Ancient. The monks of the Burgundy countryside play a crucial role in the story of French winemaking. For about a thousand years between the 5th and 15th centuries, French monks tended vines and made wine on the now famous slopes. Through tasting the products of the rich Burgundian soils (and often the soils themselves), they first developed the idea of terroir.
In the south of Burgundy, winemaking culture centered around the Abbaye de Cluny, a wealthy monastery near Macon. Much of Cluny’s wealth and fame came from the delicious product of the local vineyards. And it is from these vineyards, now in production for over 1100 years, that today’s wine comes.
France profonde. Nicolas Maillet is a passionate young winemaker working in the heart of the Maconnais. His wines are as pure an expression of the Chardonnay grape as we know, with no oak to obscure the gorgeous fruit. They have the clarity of fine Chablis with the weight and roundness of a Côte d’or Chardonnay. Grown a few miles from the famous Cluny Abbey, this is as traditional as white Burgundy gets.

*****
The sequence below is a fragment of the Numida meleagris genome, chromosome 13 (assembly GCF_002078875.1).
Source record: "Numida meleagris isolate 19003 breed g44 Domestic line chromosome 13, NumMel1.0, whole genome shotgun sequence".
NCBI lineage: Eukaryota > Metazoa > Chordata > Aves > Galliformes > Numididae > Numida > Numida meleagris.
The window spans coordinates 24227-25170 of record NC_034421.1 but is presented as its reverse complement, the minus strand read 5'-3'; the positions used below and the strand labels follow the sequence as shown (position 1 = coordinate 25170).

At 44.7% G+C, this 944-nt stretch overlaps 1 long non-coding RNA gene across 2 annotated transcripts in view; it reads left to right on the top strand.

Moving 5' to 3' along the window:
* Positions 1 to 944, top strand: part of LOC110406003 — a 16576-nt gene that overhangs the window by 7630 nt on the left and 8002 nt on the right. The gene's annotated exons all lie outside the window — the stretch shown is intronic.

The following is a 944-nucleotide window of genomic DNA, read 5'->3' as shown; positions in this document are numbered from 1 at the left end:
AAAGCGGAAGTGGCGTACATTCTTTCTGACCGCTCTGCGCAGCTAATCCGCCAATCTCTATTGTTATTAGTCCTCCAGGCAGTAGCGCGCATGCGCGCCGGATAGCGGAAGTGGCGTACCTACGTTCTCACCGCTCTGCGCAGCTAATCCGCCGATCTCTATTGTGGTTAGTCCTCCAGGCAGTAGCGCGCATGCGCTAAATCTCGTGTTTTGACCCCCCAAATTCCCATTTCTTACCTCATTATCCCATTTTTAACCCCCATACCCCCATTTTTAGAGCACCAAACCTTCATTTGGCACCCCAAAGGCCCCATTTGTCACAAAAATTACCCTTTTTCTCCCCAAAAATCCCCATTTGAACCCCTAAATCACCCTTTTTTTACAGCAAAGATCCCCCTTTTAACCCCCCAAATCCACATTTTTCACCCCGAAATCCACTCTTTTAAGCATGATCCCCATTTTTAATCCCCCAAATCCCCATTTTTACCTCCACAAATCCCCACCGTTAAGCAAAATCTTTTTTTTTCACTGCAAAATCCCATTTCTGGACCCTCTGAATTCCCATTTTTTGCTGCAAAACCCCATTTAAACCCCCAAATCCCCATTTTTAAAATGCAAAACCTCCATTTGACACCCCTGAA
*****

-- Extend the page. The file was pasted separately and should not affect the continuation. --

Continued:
The nose of the 2015 Maillet Macon Villages is expressive and beautiful. Look for spring flowers and honeysuckle, with faint notes of dried straw. In the mouth it’s a classic Macon — rich and full with bright floral notes, beautiful acidity, and lots of depth. For white Burgundy fans, this is a remarkable value — far more complexity than the price tag suggests.
Pair this with mussels or roast chicken, or a quiet summer’s afternoon.
Maillet Macon-Villages 2015
Ansonia Retail: $26
6+ bottle price : $22/bot
FREE EAST COAST SHIPPING ON ANY 12 BOTTLES